Golden Oldies

by - Sunday, April 17, 2011

A lot of my frustrations in the last few days have come from... how do I say this politely? Old people. Seniors citizens. Baby boomers.

Yes, I get that you've been on this earth for longer than me, but that doesn't make the time I've spent any less valuable than yours. And it also doesn't mean that your archaic opinions, ideals and values are (or should be) accepted into today's society.

I spent much of Saturday morning in a training session for the upcoming Canadian election (yes, we have one eery three weeks... or so it seems). I was the youngest person in the room by far, at least a couple of decades.

I was immediately dismissed as not knowing anything. While yes, this was the first time I was training for this particular position, I've worked every federal and provincial election since I was 18 years old. And when you live in Canada, that's a lot of elections.

I'm reminded of a couple of incidences that came up during that session.

The first was an older lady who said that it would just be easier for a person in a wheelchair to vote by mail-in ballot cause it would be "easier" than doing the required accessibility checks throughout the day cause she'd be busy.

Then an older gentleman Sid that there was too much paperwork involved in letting a woman vote that wouldn't remove her full face veil for religious/cultural reasons.

Then came the bitching that both workers (yay!) and electors can use cell phones while voting. There was just about an old person riot about how rude that was... that is until (I couldn't have timed this better myself) one of the bitching oldies cell phone rang. Right in the middle of the argument. Cell phone can't be used while voting, but you didn't take the time to mute your phone during a paid training session?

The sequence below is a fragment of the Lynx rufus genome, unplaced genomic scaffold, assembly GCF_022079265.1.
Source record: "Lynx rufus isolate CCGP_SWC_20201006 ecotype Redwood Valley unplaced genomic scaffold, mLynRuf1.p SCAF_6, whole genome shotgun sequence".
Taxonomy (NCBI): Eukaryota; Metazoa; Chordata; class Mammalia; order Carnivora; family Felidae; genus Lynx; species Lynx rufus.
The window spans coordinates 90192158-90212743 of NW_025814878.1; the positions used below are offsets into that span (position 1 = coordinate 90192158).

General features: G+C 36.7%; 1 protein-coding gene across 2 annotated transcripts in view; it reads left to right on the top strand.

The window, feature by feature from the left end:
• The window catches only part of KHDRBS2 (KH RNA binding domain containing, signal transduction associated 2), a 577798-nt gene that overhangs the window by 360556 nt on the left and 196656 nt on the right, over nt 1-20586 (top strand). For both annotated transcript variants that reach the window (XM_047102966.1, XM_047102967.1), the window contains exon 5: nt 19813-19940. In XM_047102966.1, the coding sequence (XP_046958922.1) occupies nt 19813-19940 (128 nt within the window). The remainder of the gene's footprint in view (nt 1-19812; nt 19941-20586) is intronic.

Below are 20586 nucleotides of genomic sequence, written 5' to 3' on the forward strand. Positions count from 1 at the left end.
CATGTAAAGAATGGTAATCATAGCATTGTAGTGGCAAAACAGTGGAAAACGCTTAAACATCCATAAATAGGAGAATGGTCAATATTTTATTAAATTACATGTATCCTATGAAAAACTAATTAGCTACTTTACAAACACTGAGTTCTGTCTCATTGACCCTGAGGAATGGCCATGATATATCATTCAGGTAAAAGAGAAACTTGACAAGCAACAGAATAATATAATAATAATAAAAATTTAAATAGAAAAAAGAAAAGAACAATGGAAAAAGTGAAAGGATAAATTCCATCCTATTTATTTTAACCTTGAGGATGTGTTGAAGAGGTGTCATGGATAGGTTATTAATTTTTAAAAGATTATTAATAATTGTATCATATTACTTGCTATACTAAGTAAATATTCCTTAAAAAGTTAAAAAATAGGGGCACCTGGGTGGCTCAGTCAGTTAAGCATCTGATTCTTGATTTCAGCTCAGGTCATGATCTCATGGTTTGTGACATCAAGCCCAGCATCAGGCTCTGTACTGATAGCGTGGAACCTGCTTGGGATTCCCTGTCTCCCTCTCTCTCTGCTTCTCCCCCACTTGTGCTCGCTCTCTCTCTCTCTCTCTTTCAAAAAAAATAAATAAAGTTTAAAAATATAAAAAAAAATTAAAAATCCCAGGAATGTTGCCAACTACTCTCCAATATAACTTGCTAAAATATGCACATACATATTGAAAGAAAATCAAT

Really? This is 2011. The theme of this years election is "accessibility". People have the right to vote. People are encouraged to vote. We need the young vote, the middle aged vote and the elderly vote. Voting history is pathetic in Canada at best (unless you count the most recent Calgary municipal election which was freaking awesome to be a part of).

But if these golden oldies had their way, the physically disabled would be required to stay home and mail I their ballots, those that choose to cover their faces due to religious/cultural reasons wouldn't even be allowed to vote cause there is too much paperwork, and no young adult under the age of 25 would bother because they can't bear to be separated from their friends by phone for log enough to cast their vote.

Just cause you're old, doesn't mean you're right. It may just mean you have to open your eyes to new ways of doing things. New opinions. And new experiences.

We won't even go into the bitching over which polls these people would be placed at - complaining that they were too far from home. That is until the ARO let them know (a little snarkily too, which was awesome) that our riding is the smallest riding geographically in western Canada, and nothing was all that far away. Take that, golden oldie!

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  1. Anonymous9:58 AM

    Love it! Mo

  2. You know, when I found out about some volunteers who work for each election to help people from remote first nations communities get in to vote (most of these communities involve 3+ hrs by car to get somewhere with a station therefore the rate of turn out is less than 1%) it made me really think about how much I take for granted in being able to just wander down and vote with my able body in my local community.

    Also, yeah. Old people. Blah.

  3. Wow -- they don't even want to help disabled peope vote? You would think elderly people would be more sensitive than that, since we all tend to have more trouble getting around as we get older. Unreal! :(